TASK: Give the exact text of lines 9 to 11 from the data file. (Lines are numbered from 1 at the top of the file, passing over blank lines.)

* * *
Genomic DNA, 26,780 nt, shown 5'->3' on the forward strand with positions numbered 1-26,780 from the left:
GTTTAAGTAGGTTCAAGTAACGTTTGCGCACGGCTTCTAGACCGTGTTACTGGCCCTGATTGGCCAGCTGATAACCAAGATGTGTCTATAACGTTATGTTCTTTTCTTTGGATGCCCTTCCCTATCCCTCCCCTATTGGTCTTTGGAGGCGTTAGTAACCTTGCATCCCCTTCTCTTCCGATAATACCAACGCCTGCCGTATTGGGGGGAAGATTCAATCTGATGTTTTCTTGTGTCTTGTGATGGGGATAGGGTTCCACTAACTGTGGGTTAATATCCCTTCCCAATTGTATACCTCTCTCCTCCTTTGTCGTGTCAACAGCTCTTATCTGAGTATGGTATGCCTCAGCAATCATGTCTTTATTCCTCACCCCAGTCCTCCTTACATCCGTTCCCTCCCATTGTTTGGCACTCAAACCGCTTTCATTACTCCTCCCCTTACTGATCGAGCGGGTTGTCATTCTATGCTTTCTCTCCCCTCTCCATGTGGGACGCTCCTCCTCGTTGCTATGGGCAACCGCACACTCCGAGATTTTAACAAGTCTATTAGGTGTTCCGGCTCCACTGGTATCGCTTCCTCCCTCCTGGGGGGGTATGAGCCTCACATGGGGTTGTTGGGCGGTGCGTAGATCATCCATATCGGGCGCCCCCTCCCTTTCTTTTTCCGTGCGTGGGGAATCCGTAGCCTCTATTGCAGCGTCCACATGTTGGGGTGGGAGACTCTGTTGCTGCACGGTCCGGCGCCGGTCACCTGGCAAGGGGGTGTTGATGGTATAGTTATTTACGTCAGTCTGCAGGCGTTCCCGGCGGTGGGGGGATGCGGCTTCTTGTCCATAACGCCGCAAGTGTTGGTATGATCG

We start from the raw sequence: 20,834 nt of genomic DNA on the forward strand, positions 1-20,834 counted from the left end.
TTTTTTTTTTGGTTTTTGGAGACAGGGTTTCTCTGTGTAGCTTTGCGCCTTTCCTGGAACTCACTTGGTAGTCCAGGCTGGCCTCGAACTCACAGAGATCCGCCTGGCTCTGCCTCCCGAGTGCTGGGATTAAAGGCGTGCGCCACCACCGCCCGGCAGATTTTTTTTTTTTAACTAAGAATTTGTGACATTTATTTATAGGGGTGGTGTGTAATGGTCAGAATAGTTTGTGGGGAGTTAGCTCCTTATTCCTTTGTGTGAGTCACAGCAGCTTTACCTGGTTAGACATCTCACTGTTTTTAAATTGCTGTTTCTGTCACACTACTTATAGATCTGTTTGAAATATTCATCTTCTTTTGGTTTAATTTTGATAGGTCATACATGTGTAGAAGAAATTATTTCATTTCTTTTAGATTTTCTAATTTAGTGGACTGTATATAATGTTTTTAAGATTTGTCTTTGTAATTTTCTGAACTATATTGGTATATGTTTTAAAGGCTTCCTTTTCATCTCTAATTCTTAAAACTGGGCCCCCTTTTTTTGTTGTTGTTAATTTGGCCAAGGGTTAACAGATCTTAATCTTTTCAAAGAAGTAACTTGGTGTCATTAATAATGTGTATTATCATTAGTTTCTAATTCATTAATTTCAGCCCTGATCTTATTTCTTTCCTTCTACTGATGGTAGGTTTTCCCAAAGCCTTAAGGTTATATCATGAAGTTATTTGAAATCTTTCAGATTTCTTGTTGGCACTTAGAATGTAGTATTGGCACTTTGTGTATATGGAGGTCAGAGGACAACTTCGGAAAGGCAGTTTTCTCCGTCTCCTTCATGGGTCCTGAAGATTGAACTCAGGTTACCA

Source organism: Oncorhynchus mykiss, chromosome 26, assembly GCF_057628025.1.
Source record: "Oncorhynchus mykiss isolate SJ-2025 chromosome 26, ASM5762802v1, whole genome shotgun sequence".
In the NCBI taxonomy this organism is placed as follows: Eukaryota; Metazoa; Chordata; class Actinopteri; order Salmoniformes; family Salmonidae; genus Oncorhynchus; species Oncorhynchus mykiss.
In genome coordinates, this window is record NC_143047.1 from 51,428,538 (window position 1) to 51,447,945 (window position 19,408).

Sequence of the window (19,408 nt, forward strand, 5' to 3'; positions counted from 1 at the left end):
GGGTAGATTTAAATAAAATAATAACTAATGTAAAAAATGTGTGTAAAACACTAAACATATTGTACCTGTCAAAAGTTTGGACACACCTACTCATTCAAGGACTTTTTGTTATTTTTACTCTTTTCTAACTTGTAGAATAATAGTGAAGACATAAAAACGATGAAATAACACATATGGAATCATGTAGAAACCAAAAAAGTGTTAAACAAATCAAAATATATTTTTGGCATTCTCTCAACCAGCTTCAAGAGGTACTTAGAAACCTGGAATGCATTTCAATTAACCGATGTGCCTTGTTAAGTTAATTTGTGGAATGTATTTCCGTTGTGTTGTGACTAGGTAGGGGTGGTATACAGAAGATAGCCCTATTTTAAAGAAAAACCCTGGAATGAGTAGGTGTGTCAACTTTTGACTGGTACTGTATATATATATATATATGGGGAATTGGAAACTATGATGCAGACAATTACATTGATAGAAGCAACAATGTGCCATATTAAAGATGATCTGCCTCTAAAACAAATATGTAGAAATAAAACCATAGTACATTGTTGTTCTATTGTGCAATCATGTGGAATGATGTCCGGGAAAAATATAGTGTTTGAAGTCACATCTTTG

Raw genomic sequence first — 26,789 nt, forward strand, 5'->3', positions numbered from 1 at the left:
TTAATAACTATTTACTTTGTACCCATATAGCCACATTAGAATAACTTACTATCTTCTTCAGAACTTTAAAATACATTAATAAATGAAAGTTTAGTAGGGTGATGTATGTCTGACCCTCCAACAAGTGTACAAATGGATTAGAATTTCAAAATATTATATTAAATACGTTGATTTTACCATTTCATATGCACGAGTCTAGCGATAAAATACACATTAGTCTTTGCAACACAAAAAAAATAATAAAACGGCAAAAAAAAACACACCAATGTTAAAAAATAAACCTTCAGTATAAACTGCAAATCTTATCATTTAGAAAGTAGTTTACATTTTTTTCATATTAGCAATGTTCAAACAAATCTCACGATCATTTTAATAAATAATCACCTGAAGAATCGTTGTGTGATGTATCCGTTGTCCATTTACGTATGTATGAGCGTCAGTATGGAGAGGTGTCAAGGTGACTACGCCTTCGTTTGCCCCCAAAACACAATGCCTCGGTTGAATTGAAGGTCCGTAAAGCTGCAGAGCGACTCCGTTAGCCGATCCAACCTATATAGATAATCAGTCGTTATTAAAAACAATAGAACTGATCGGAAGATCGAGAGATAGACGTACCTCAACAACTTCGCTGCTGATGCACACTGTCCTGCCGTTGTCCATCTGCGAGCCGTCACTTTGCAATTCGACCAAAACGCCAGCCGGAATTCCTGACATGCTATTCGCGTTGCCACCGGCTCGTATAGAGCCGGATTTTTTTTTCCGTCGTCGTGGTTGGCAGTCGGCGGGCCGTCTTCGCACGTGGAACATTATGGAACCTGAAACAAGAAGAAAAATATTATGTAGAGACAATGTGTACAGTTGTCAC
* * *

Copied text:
Sequence of the window (19,408 nt, forward strand, 5' to 3'; positions counted from 1 at the left end):
GGGTAGATTTAAATAAAATAATAACTAATGTAAAAAATGTGTGTAAAACACTAAACATATTGTACCTGTCAAAAGTTTGGACACACCTACTCATTCAAGGACTTTTTGTTATTTTTACTCTTTTCTAACTTGTAGAATAATAGTGAAGACATAAAAACGATGAAATAACACATATGGAATCATGTAGAAACCAAAAAAGTGTTAAACAAATCAAAATATATTTTTGGCATTCTCTCAACCAGCTTCAAGAGGTACTTAGAAACCTGGAATGCATTTCAATTAACCGATGTGCCTTGTTAAGTTAATTTGTGGAATGTATTTCCGTTGTGTTGTGACTAGGTAGGGGTGGTATACAGAAGATAGCCCTATTTTAAAGAAAAACCCTGGAATGAGTAGGTGTGTCAACTTTTGACTGGTACTGTATATATATATATATATGGGGAATTGGAAACTATGATGCAGACAATTACATTGATAGAAGCAACAATGTGCCATATTAAAGATGATCTGCCTCTAAAACAAATATGTAGAAATAAAACCATAGTACATTGTTGTTCTATTGTGCAATCATGTGGAATGATGTCCGGGAAAAATATAGTGTTTGAAGTCACATCTTTG

Raw genomic sequence first — 26,789 nt, forward strand, 5'->3', positions numbered from 1 at the left: